If Bernie wins, this won’t mean that colonized Africans in the U.S. will be paid reparations (at least $14.1 trillion) for centuries of genocide. If Bernie wins, indigenous peoples will not gain control of their own lives and resources.
Malcolm X said, “Land is the basis of all independence. Land is the basis of freedom, justice, and equality.” European imperialist capitalism stole Africans from their land– stole their land– and stole the land of indigenous peoples in the United States. Without land, and control of the resources of the land, the people can’t be free. And if Bernie wins, Africans and other oppressed people won’t suddenly gain control of these resources, and the fruits of their labor. These fruits of the proletariat’s labor will still go to the capitalist ruling class. It doesn’t matter how much the capitalists are taxed, they’re still rich and they still have the power. As long as the capitalist system has the power to give jobs to oppressed Africans and other colonized peoples, it has the power to take these jobs away. The demand of the African People’s Socialist Party is for Africans to have power: Black Power. Control of their own lives, labor, and resources, and the ability to determine their own destiny.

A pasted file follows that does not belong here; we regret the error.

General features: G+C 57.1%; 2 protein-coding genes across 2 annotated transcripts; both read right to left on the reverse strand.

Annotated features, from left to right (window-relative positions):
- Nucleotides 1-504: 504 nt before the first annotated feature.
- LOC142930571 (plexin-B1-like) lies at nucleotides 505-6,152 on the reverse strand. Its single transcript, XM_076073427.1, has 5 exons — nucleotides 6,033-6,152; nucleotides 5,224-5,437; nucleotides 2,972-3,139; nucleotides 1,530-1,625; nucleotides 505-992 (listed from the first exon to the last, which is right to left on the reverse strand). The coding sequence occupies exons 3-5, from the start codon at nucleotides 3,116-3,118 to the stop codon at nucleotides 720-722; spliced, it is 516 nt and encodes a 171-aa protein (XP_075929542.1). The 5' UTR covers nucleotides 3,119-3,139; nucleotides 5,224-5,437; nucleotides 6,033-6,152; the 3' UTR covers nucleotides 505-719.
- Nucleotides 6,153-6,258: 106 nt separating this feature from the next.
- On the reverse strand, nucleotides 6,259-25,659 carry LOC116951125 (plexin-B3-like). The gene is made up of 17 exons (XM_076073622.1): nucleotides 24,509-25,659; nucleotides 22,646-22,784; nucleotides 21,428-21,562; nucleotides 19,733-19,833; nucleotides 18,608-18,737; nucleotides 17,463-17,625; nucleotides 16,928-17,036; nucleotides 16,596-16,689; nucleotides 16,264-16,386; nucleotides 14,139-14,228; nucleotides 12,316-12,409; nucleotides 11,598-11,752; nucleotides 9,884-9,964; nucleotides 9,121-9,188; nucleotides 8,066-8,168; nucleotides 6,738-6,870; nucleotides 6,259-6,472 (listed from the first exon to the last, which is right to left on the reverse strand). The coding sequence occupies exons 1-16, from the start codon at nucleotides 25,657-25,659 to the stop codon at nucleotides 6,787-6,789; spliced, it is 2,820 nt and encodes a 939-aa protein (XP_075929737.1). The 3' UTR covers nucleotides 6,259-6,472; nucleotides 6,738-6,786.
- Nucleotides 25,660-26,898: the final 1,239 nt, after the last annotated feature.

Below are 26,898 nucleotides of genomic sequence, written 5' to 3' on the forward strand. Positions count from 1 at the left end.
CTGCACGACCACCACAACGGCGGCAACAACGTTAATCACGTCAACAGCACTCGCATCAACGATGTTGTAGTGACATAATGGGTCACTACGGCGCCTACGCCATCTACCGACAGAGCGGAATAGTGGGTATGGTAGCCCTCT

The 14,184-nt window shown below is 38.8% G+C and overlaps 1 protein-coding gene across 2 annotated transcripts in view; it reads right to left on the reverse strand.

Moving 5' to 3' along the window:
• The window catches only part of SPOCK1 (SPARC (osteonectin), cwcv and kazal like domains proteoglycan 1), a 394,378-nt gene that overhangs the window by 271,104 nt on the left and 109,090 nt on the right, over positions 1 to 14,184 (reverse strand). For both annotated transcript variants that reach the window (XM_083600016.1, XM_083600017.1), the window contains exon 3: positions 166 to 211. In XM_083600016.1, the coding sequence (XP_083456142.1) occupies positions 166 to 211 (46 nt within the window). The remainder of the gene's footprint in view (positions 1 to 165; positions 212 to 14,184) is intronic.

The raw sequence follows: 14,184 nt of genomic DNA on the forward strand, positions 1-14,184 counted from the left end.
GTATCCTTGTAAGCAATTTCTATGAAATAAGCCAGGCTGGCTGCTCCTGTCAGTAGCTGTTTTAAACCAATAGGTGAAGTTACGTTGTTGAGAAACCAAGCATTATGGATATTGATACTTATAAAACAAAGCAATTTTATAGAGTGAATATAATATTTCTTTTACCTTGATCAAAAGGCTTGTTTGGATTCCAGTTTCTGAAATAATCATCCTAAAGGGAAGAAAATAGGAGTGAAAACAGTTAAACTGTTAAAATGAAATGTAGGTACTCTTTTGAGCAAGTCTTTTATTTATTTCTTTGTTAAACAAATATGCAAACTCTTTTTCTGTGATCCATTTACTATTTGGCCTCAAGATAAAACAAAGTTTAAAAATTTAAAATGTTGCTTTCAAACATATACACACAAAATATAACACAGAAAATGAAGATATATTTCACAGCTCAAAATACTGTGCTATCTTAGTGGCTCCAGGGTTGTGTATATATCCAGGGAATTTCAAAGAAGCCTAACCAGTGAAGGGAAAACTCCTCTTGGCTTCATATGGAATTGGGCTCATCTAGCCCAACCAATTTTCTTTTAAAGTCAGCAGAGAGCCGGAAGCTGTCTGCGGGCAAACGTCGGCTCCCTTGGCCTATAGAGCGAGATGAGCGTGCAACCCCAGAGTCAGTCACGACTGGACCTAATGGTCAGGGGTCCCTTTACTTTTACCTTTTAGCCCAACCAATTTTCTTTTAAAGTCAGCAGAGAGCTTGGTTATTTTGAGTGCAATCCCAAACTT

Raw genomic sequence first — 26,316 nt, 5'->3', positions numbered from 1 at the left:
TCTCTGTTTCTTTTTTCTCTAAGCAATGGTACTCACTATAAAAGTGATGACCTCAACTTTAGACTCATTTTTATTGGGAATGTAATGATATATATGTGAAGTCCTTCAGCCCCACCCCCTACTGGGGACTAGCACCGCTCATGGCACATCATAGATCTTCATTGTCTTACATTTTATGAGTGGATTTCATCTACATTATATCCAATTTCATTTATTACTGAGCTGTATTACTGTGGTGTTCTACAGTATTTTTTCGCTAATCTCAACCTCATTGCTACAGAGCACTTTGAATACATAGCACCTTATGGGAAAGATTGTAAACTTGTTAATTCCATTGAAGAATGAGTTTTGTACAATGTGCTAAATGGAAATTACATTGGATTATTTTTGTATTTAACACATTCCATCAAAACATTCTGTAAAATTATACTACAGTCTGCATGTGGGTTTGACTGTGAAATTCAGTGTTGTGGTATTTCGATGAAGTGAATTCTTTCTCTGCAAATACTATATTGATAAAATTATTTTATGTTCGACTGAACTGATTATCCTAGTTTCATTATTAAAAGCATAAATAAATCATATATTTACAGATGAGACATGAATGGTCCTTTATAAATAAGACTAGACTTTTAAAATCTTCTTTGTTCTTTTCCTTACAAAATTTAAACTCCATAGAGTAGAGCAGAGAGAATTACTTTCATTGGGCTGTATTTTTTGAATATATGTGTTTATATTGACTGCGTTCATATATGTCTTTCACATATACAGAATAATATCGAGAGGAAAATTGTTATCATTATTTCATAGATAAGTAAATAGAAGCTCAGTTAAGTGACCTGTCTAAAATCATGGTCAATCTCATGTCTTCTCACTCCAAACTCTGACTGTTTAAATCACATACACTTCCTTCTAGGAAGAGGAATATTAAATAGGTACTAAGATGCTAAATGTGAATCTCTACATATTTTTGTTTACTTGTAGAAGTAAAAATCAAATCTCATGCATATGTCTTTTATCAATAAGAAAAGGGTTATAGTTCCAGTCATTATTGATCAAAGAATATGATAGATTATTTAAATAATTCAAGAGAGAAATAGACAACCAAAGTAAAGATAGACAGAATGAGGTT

A win by Bernie Sanders doesn’t mean that African political prisoners locked down in the concentration camps of “America” will be freed. An unjust, illegitimate system of power will never provide true justice to African people. Bernie and Trump believe the same thing. Neither candidate is saying Mumia Abu-Jamal should be freed immediately, along with Leonard Peltier, Jalil Muntaqim, and all political prisoners. A system that locks up people, not for what they did, but for what they believe, is a system that no one who wants justice would support. But the support of this system is in the interests of the majority– white people, who are the same majority that would have allowed slavery to continue forever, and who supported “Manifest Destiny,” or the slaughter of indigenous peoples. Albert Woodfox of the Angola 3 was locked in solitary confinement for 43 years, only to be released this week– after 43 years! Yet the interests of the white majority are not to free political prisoners, who in fact, stand in the way of white people because they seek to replace a system that requires the few to live off the oppression of the many.
So the contest between Sanders and Trump is a bourgeois contest over the interests of white people within the system of European imperialist capitalism. And white liberals are hoping to influence the system of power by electing a left-leaning president, not recognizing the difference between influence and power (as Kwame Ture talked about in “The Pitfalls of Liberalism.”)